EDITORIAL: Tony Khan’s booking mistake, a byproduct of one of his strengths, and how to fix it

Tony Khan comments on G1 style tournament in AEW
Tony Khan (photo credit Wade Keller © PWTorch)


This past Mother’s Day, I went to a cookout at my brother’s house, and I had a long conversation with one of my nieces. We talked about her mother’s earring business, raising chickens, and the circumstances that caused her to lose touch with one of her friends. When she mentioned this lost friend, I asked her if she regretted it, and she told me, “I have no regrets,” and I believed her because she is seven.

Plenty of people say they have no regrets, but the ones who actually mean it are either too dumb to know the mistakes they’ve made or too young to have made them at all. The truth is everyone has regrets because everyone makes mistakes. I do, you do, and Tony Khan does, too.

At Double or Nothing last month, AEW made a rare mistake. To be clear, the mistake was not in the matches or in the outcomes of those matches. The mistake wasn’t made by the wrestlers, crew members, or the unusually passive spectators. The mistake was intrinsic, systemic, and had nothing to do with what went on during the actual show; it had to do with what went on beforehand. It had to do with the stories that were told in the build-up to it, or more accurately, in the stories that weren’t.

On PWTorch’s Post-PPV Roundtable (a Podcast exclusive to VIP members), Rich Fann referred to Double or Nothing as AEW’s worst pay-per-view. As much as I love AEW, I have to agree with him, and not just because of how much I respect Rich Fann’s opinions. In this particular instance, I agree with his opinion because his opinion feels correct.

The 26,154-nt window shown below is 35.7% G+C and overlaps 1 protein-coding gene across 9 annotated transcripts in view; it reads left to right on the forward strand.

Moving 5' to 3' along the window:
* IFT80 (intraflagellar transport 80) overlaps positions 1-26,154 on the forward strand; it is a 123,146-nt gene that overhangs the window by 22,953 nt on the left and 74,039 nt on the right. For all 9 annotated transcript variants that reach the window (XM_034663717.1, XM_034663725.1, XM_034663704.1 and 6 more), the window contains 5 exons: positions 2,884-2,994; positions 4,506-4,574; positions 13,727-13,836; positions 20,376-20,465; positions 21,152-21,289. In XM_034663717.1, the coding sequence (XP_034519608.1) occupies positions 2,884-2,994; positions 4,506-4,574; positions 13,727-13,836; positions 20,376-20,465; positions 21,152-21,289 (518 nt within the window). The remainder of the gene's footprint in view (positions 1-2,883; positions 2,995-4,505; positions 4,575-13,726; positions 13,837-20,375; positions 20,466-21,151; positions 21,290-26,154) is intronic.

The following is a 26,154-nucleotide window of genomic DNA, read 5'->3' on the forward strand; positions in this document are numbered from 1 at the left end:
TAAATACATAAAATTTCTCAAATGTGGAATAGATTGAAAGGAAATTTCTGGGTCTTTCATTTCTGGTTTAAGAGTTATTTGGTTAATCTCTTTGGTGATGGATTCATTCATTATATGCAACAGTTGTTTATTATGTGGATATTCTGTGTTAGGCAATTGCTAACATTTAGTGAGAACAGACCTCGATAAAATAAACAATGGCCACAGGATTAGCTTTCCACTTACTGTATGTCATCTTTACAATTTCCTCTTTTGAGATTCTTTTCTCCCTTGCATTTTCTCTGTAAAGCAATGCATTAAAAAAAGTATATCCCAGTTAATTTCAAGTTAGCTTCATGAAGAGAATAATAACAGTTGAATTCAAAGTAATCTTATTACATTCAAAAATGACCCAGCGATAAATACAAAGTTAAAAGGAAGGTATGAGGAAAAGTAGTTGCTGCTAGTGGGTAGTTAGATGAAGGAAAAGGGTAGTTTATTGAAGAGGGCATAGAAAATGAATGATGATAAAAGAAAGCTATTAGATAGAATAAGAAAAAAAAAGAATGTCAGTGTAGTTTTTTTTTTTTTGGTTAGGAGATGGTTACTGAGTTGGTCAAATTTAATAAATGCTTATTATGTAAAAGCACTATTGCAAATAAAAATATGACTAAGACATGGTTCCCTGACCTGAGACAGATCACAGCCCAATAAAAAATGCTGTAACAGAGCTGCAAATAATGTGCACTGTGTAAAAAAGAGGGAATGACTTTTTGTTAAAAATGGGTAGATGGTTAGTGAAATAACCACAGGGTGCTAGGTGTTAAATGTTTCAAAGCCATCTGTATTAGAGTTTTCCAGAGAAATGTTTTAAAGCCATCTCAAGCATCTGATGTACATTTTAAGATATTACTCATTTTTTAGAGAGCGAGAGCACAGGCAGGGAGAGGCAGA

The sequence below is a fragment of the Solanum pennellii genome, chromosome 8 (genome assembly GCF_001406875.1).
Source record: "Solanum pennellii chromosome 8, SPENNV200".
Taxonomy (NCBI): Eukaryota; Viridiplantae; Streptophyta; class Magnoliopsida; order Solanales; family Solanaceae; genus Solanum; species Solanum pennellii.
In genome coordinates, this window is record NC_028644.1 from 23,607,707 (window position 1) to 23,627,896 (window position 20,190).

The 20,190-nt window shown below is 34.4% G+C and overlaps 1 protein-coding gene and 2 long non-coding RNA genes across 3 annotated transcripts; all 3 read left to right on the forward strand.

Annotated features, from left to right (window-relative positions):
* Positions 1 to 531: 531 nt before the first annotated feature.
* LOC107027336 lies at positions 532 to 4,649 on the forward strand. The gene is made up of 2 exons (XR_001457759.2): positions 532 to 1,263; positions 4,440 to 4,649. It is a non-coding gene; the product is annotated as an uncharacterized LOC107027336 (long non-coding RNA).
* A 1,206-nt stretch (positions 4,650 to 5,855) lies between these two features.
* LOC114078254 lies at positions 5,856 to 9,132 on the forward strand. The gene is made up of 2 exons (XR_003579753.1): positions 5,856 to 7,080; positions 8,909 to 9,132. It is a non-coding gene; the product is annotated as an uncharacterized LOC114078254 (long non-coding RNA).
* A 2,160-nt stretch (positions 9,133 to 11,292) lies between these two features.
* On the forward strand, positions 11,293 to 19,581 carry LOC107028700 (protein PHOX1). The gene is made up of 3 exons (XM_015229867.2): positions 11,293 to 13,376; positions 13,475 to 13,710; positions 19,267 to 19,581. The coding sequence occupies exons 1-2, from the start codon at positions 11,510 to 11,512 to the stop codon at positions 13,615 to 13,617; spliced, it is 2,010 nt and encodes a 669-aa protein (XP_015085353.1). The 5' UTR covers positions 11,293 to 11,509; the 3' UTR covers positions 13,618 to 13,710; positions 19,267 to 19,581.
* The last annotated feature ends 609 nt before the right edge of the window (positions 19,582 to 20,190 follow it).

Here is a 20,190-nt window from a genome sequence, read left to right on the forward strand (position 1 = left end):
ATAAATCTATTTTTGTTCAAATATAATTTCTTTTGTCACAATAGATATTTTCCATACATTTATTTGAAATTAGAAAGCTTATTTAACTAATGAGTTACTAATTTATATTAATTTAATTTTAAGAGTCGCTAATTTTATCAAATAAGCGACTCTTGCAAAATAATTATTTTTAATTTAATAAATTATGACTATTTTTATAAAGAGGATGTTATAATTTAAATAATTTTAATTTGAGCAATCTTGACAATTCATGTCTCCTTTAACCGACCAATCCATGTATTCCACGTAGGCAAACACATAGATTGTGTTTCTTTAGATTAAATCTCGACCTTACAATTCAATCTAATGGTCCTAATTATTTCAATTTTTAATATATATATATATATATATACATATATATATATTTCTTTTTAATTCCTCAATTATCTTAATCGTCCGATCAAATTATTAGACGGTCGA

Don’t get me wrong; the matches were good, the wrestling was spectacular, and the performances were memorable. AEW’s worst pay-per-view was still a remarkable pay-per-view that earned its $50 price tag. That is a testament to just how good AEW’s premium content is, but just because Double or Nothing was better than most pay-per-views, that doesn’t mean it was as good as it could be or should be.

Now, I want to be clear. I’m not claiming I could do much better. In fact, I’d probably do much worse. While I’m good at writing and telling stories, that’s about where the “good at” part of my resume ends. I’m not a guru, a savant, or a mastermind. I’m not even good at math.

Tony Khan is smarter than me.

I know this because I have watched Tony Khan give interviews about wrestling, and he is able to rattle off answers I could never think of. He remembers minuscule details about the product he creates and at least half as much about the products others create. He remembers plot points that happened months or even years ago; he is able to connect the vaguest of dots, and he assumes others can do the same.

That assumption is a mistake.

Most people can’t remember where they put their car keys, much less what the Young Bucks were doing on Nov. 13, 2021, and as a result, AEW’s storytelling can sometimes feel disjointed, unfocused, or – in the case of the build-up to Double or Nothing – non-existent.

I’m sure Tony Khan doesn’t see it that way. I’m sure, in his mind, Double or Nothing had a stellar build, but I’m also sure a man of his aptitude could not fail to miss the less-than-minuscule detail of how quiet the crowd was.

I wonder if the crowd’s tempered reaction weighed on Tony Khan at all? Did he think about it in his office, his hotel room, or his private jet? As a fellow perfectionist, I can’t help but imagine that it stuck with him, at least subconsciously, and it might have even contributed to how much better AEW Dynamite was three days later.